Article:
Across the highway from Valley Forge National Park is the First Presbyterian Church of Port Kennedy. The building was finished in 1846, though the tower was added in 1909 to house a half-ton church bell. Port Kennedy was the name of the town originally, but technically it no longer exists. It was originally settled by Scottish and Irish Protestants in the first part of the 19th century. In 1965, road construction cut off the church and it now sits on a dead end next to a busy expressway. Below is a photo from an online map that gives you a better look.
The Bible Baptist Church in Akron, Pennsylvania was built in 1892. I wasn’t sure what a Bible Baptist Church was, so looking it up on the web it’s an affiliation of Baptist Churches for the “purpose of church planting and sharing the truth of the Word of God”. Simple enough I guess. So far, I haven’t found more information on this history of this particular location other than the age.
Silver Spring Evangelical United Brethren Church was built circa 1887. Thanks to information provided from the Lancaster County Historical Society, I learned that the church was used by that denomination until 1960 when it merged with the Centerville Church to form Hempfield UMC. Next, it was used as Silver Spring Baptist Church until 1980 when they moved nearby and sold the building to St. Mary’s Coptic Orthodox Church, was was also formed that year. The Coptic Orthodox Church is a Christian denomination based primarily in Egypt. Estimates vary, but church membership in the U.S. is probably about half a million people.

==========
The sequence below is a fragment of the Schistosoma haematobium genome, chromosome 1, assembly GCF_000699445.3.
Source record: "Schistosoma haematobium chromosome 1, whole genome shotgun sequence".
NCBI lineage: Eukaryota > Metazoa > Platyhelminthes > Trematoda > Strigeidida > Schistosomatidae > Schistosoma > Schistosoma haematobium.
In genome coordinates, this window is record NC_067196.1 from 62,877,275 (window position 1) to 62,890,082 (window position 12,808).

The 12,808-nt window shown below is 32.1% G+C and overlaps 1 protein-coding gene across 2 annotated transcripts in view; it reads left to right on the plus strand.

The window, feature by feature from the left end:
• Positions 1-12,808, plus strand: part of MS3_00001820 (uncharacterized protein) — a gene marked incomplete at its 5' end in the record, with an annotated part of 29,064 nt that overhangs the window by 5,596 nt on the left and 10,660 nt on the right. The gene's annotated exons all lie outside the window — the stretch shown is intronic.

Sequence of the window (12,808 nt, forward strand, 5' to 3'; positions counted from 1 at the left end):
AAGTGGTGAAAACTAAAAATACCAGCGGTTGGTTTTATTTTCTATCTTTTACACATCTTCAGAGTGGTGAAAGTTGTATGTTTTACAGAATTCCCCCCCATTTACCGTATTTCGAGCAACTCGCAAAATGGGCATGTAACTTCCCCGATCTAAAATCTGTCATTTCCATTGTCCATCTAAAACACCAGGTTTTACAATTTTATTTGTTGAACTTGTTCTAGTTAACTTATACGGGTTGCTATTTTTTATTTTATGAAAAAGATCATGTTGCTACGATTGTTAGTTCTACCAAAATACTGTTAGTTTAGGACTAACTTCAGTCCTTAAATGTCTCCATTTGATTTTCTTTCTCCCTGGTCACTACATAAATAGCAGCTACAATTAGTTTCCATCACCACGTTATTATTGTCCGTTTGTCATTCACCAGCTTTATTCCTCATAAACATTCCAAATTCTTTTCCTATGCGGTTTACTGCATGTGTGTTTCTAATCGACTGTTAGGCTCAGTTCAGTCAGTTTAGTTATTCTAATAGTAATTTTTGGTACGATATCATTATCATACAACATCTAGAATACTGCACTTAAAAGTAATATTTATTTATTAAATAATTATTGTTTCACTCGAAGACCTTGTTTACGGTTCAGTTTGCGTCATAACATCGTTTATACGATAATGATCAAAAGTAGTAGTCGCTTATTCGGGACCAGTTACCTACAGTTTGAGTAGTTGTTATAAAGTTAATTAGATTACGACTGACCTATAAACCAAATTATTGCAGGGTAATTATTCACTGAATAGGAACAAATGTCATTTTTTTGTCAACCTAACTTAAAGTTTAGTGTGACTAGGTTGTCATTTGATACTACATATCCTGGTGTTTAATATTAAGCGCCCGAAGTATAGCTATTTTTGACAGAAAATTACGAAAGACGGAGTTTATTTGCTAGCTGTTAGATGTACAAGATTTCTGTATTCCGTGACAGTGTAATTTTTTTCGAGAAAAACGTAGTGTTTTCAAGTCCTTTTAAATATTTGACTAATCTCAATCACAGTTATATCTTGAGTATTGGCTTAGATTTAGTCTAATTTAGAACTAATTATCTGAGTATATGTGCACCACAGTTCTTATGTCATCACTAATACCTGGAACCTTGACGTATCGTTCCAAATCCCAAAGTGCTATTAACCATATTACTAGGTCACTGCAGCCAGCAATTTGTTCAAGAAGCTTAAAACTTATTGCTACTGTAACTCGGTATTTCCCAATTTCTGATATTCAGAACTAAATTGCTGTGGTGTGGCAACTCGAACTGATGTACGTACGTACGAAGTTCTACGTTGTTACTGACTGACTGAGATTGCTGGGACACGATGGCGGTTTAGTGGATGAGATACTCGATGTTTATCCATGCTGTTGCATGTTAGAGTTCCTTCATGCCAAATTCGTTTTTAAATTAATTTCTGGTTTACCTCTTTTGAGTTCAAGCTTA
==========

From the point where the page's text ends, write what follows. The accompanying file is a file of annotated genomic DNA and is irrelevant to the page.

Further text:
Built in 1883, this church in Elverson, Pennsylvania was known as United Brethren Church. Today it’s the Warwick Bible Church and the building almost didn’t structurally survive when a truck ran into its walls in 2016.
Built in 1863, Trinity Christian Church is located in Skippack Township, Pennsylvania. The church was founded after a group was excommunicated by the Mennonite Church for wanting to provide a higher education for their children. The church’s worship area shown below has been located on the second floor since 1868. A more thorough history of the church can be found at this link.
This church is located in Sumneytown in eastern Pennsylvania. Frieden is German for “peace” and the German speaking Lutherans in the area organized the church in 1857. Its history shows that it served both the Lutheran and German Reformed congregations until 1957. The Lutherans moved to a separate location (not sure if there’s a story there?) and the German Reformed side merged with the Congregational Church to form the UCC. It’s still in use, but was locked up the couple of times I’ve stopped by, so I’ve not seen the inside.
The cemetery that surrounds the church is in good shape, though the oldest markers near the church lean precariously as you can see in the feature photo above.